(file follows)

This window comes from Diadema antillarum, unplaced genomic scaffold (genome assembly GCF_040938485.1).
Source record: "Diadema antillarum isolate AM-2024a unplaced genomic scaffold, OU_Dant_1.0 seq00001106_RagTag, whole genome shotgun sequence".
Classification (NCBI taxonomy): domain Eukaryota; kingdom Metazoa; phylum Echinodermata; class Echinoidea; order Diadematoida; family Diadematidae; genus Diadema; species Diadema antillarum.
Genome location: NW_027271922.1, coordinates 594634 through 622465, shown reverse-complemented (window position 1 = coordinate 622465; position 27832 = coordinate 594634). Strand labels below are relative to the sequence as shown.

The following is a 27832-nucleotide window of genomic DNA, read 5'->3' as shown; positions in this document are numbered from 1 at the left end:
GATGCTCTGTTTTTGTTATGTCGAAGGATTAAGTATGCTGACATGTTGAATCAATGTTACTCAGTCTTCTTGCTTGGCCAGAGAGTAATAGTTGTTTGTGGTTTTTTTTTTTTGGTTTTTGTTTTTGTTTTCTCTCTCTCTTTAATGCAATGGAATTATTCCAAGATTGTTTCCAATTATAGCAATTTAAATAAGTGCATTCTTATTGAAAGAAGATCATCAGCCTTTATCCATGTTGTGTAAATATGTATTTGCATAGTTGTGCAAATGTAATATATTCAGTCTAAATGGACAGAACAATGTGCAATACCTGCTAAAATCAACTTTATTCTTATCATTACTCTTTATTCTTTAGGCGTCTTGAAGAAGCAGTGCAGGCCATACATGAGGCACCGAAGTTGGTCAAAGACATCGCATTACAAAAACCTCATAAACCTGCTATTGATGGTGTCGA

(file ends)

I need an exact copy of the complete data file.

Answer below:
This window comes from Diadema antillarum, unplaced genomic scaffold (genome assembly GCF_040938485.1).
Source record: "Diadema antillarum isolate AM-2024a unplaced genomic scaffold, OU_Dant_1.0 seq00001106_RagTag, whole genome shotgun sequence".
Classification (NCBI taxonomy): domain Eukaryota; kingdom Metazoa; phylum Echinodermata; class Echinoidea; order Diadematoida; family Diadematidae; genus Diadema; species Diadema antillarum.
Genome location: NW_027271922.1, coordinates 594634 through 622465, shown reverse-complemented (window position 1 = coordinate 622465; position 27832 = coordinate 594634). Strand labels below are relative to the sequence as shown.

The following is a 27832-nucleotide window of genomic DNA, read 5'->3' as shown; positions in this document are numbered from 1 at the left end:
GATGCTCTGTTTTTGTTATGTCGAAGGATTAAGTATGCTGACATGTTGAATCAATGTTACTCAGTCTTCTTGCTTGGCCAGAGAGTAATAGTTGTTTGTGGTTTTTTTTTTTTGGTTTTTGTTTTTGTTTTCTCTCTCTCTTTAATGCAATGGAATTATTCCAAGATTGTTTCCAATTATAGCAATTTAAATAAGTGCATTCTTATTGAAAGAAGATCATCAGCCTTTATCCATGTTGTGTAAATATGTATTTGCATAGTTGTGCAAATGTAATATATTCAGTCTAAATGGACAGAACAATGTGCAATACCTGCTAAAATCAACTTTATTCTTATCATTACTCTTTATTCTTTAGGCGTCTTGAAGAAGCAGTGCAGGCCATACATGAGGCACCGAAGTTGGTCAAAGACATCGCATTACAAAAACCTCATAAACCTGCTATTGATGGTGTCGA